As No. 1 Alabama prepares for Saturday’s SEC matchup with Mississippi State in Tuscaloosa, there’s probably a lot of things on coach Nick Saban’s mind. But politics, evidently, is not one of them.
During his Wednesday press conference, Saban said he didn’t pay much attention to Nov. 8.
"To be honest with you, I didn't even know (Tuesday) was Election Day. It was so important to me that I didn't even know it was happening," Saban told reporters. "We're focused on other things here."
Saban, whose team is coming off a 10-0 victory over LSU in Baton Rouge, said it’s not in his best interest as a coach to discuss politics.
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"I don't really make political comments,” he said. “So if I say I like one person that means that everybody that voted for the other person doesn't like me. Why would I do that? I want what's best for our country. I'm not sure I can figure that out."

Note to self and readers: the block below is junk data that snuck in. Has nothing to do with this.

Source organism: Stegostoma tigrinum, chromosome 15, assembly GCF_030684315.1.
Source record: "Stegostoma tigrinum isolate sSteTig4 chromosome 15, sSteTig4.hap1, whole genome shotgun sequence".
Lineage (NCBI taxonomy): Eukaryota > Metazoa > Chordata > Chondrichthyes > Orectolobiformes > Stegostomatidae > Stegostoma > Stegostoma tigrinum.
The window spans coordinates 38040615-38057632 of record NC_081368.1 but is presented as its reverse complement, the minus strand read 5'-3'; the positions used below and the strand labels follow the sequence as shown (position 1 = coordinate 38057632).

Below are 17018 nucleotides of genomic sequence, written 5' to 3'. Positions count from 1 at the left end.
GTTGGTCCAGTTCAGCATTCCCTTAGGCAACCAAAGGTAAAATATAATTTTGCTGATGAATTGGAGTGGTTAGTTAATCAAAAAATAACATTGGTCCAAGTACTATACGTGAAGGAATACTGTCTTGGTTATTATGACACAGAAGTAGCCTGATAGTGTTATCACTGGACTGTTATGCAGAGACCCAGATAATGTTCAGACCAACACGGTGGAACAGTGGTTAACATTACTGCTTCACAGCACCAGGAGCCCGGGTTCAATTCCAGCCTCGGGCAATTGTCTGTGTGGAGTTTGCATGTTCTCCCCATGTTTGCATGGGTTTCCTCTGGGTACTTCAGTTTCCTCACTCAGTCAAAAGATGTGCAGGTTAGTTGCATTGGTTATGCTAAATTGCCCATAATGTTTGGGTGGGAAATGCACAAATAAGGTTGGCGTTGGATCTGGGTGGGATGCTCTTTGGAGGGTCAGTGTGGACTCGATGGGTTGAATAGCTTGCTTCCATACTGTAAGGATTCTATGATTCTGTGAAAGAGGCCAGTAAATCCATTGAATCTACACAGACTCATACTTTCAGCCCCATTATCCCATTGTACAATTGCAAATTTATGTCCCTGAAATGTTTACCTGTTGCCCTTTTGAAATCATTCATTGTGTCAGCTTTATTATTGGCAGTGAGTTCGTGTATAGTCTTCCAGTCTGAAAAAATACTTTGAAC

He did, however, say he wants what’s best for the nation.
“I hope whoever our leader is will certainly to do all he can do to make our country safe and improve the quality of life for a lot of the people that we have in our country,” Saban said.
Although Saban has distanced himself and the program from politics, the Crimson Tide have had strong ties to the presidential election since the mid-1980s.
Since 1984, the winner of the Alabama-LSU game has been tied to the winner of the presidential election. In years that Alabama has won the contest, the Democratic candidate has been elected.
That trend was broken Tuesday when Republican Donald Trump was elected to serve in the nation’s highest office.
The MSU-Alabama game kicks off Saturday at 11 a.m. on ESPN.